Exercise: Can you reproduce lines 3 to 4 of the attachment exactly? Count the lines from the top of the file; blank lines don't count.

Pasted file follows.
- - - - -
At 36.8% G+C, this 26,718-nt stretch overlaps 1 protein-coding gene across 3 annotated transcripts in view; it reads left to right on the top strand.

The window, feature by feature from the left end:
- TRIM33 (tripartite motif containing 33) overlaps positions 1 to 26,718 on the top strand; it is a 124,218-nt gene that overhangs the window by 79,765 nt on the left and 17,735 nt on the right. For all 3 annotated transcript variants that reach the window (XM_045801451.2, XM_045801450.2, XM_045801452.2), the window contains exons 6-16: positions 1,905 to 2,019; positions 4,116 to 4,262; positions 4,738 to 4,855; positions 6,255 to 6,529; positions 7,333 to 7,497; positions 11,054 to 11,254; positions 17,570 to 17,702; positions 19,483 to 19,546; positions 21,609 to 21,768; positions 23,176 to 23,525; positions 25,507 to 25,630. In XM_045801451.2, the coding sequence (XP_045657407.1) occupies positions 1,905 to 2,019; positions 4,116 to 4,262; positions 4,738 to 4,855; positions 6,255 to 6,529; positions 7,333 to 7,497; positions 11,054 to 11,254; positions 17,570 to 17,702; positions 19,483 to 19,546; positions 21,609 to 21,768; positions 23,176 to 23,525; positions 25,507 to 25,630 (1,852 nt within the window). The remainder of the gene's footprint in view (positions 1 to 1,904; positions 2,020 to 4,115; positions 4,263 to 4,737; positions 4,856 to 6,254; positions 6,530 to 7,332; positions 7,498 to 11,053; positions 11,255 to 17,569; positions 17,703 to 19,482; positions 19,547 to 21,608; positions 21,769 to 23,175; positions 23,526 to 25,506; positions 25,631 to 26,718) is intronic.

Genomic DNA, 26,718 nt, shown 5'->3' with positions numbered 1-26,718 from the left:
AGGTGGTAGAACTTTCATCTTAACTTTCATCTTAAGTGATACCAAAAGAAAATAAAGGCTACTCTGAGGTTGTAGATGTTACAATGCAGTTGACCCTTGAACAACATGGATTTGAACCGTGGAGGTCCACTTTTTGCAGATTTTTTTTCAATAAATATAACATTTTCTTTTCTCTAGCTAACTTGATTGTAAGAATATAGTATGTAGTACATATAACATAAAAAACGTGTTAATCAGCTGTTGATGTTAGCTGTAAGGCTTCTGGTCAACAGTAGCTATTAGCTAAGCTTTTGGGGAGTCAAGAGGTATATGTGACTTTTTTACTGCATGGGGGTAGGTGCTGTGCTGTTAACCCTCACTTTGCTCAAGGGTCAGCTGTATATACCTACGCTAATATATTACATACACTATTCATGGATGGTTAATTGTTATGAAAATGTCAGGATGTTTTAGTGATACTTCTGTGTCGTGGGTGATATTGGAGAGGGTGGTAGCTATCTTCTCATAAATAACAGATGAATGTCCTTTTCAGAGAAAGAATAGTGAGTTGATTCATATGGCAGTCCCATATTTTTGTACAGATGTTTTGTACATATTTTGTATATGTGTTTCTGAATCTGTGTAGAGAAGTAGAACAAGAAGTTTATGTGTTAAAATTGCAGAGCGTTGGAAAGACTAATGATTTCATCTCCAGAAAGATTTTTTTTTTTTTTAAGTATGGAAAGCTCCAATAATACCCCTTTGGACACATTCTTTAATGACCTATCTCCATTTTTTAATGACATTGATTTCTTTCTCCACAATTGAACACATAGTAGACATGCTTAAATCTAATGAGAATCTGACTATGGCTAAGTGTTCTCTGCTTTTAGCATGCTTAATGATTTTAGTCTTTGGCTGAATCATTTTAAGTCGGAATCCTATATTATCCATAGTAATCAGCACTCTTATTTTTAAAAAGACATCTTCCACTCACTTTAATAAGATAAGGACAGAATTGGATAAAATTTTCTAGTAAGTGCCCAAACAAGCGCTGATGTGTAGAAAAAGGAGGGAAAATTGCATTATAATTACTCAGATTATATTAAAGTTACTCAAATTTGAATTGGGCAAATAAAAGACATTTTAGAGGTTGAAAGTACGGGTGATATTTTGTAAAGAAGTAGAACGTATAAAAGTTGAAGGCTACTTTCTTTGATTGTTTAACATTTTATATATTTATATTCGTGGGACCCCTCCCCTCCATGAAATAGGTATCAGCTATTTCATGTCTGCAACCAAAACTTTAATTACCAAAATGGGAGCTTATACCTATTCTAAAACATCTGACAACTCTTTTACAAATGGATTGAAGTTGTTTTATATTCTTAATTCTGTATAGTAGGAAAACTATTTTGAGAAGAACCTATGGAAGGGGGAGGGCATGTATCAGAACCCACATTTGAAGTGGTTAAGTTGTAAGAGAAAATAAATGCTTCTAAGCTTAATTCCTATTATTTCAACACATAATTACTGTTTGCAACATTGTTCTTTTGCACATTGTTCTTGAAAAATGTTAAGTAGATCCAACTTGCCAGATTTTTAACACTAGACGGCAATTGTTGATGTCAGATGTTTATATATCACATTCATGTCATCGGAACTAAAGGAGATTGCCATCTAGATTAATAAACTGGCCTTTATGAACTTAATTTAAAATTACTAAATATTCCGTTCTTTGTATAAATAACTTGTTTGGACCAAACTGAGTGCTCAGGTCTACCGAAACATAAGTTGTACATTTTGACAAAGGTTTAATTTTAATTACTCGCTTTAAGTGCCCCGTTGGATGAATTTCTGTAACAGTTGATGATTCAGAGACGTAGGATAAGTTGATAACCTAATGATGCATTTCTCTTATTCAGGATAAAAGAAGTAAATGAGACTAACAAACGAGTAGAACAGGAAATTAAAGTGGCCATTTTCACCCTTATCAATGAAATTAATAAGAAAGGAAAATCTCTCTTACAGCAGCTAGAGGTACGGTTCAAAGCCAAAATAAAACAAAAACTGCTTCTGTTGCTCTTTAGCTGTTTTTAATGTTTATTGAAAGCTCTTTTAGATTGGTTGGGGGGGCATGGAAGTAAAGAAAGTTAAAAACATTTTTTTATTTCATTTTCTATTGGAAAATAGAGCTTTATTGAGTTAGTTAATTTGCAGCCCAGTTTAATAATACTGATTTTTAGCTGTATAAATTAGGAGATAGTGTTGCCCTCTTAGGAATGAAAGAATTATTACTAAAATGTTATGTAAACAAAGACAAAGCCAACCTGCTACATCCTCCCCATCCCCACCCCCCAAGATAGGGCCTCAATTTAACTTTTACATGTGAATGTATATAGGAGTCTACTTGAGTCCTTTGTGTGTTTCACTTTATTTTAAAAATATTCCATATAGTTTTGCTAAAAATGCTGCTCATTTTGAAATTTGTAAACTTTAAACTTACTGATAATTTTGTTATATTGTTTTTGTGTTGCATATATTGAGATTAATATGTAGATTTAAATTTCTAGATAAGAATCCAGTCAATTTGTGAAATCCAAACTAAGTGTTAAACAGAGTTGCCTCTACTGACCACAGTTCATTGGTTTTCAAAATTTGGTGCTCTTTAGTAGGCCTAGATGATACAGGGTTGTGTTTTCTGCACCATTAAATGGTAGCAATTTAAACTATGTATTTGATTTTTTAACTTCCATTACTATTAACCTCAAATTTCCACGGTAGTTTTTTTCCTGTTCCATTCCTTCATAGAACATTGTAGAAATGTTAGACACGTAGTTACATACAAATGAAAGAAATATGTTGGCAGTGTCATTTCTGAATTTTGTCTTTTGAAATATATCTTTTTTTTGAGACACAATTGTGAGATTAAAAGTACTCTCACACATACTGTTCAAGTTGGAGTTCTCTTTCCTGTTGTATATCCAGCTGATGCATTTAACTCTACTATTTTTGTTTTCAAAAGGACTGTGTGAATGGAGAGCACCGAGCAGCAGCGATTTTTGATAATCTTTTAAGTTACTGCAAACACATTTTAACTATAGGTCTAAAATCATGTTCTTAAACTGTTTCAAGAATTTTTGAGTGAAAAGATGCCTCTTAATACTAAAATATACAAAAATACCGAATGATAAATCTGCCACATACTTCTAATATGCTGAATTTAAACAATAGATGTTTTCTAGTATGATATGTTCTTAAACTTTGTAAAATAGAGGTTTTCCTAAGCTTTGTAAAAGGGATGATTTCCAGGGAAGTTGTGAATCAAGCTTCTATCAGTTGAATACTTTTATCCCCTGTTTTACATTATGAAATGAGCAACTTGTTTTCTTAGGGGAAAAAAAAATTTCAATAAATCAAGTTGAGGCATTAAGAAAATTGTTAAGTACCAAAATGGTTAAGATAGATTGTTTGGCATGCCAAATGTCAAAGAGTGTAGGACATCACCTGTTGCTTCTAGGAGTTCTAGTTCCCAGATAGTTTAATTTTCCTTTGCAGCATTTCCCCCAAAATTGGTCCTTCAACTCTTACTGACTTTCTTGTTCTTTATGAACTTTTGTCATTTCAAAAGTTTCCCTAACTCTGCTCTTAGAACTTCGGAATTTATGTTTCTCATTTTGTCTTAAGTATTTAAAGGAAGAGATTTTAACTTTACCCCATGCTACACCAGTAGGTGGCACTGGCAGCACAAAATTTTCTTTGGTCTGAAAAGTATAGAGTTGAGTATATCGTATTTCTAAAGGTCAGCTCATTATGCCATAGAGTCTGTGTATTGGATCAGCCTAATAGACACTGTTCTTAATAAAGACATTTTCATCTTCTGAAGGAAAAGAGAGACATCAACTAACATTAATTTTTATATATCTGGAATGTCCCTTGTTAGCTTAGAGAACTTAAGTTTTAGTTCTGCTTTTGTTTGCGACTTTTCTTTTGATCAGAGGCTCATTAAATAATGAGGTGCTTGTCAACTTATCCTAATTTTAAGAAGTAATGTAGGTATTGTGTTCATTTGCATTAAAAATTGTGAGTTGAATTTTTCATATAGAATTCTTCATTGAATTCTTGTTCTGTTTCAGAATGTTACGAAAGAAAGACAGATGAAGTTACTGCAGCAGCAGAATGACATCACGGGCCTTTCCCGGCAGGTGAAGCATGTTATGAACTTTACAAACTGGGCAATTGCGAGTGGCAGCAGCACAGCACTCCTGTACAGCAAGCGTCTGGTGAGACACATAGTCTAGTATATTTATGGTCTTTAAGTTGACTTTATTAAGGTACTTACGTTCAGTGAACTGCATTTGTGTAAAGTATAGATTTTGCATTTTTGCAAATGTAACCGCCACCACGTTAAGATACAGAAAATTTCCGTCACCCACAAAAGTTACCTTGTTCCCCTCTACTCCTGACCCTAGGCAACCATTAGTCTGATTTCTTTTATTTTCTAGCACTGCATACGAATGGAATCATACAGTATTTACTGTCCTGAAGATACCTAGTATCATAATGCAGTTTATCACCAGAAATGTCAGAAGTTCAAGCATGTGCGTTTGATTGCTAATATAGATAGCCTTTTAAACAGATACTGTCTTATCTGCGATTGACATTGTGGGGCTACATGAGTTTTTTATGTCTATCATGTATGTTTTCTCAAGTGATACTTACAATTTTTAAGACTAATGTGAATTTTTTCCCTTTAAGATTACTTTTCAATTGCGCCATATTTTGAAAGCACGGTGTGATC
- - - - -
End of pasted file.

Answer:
- TRIM33 (tripartite motif containing 33) overlaps positions 1 to 26,718 on the top strand; it is a 124,218-nt gene that overhangs the window by 79,765 nt on the left and 17,735 nt on the right. For all 3 annotated transcript variants that reach the window (XM_045801451.2, XM_045801450.2, XM_045801452.2), the window contains exons 6-16: positions 1,905 to 2,019; positions 4,116 to 4,262; positions 4,738 to 4,855; positions 6,255 to 6,529; positions 7,333 to 7,497; positions 11,054 to 11,254; positions 17,570 to 17,702; positions 19,483 to 19,546; positions 21,609 to 21,768; positions 23,176 to 23,525; positions 25,507 to 25,630. In XM_045801451.2, the coding sequence (XP_045657407.1) occupies positions 1,905 to 2,019; positions 4,116 to 4,262; positions 4,738 to 4,855; positions 6,255 to 6,529; positions 7,333 to 7,497; positions 11,054 to 11,254; positions 17,570 to 17,702; positions 19,483 to 19,546; positions 21,609 to 21,768; positions 23,176 to 23,525; positions 25,507 to 25,630 (1,852 nt within the window). The remainder of the gene's footprint in view (positions 1 to 1,904; positions 2,020 to 4,115; positions 4,263 to 4,737; positions 4,856 to 6,254; positions 6,530 to 7,332; positions 7,498 to 11,053; positions 11,255 to 17,569; positions 17,703 to 19,482; positions 19,547 to 21,608; positions 21,769 to 23,175; positions 23,526 to 25,506; positions 25,631 to 26,718) is intronic.

Genomic DNA, 26,718 nt, shown 5'->3' with positions numbered 1-26,718 from the left: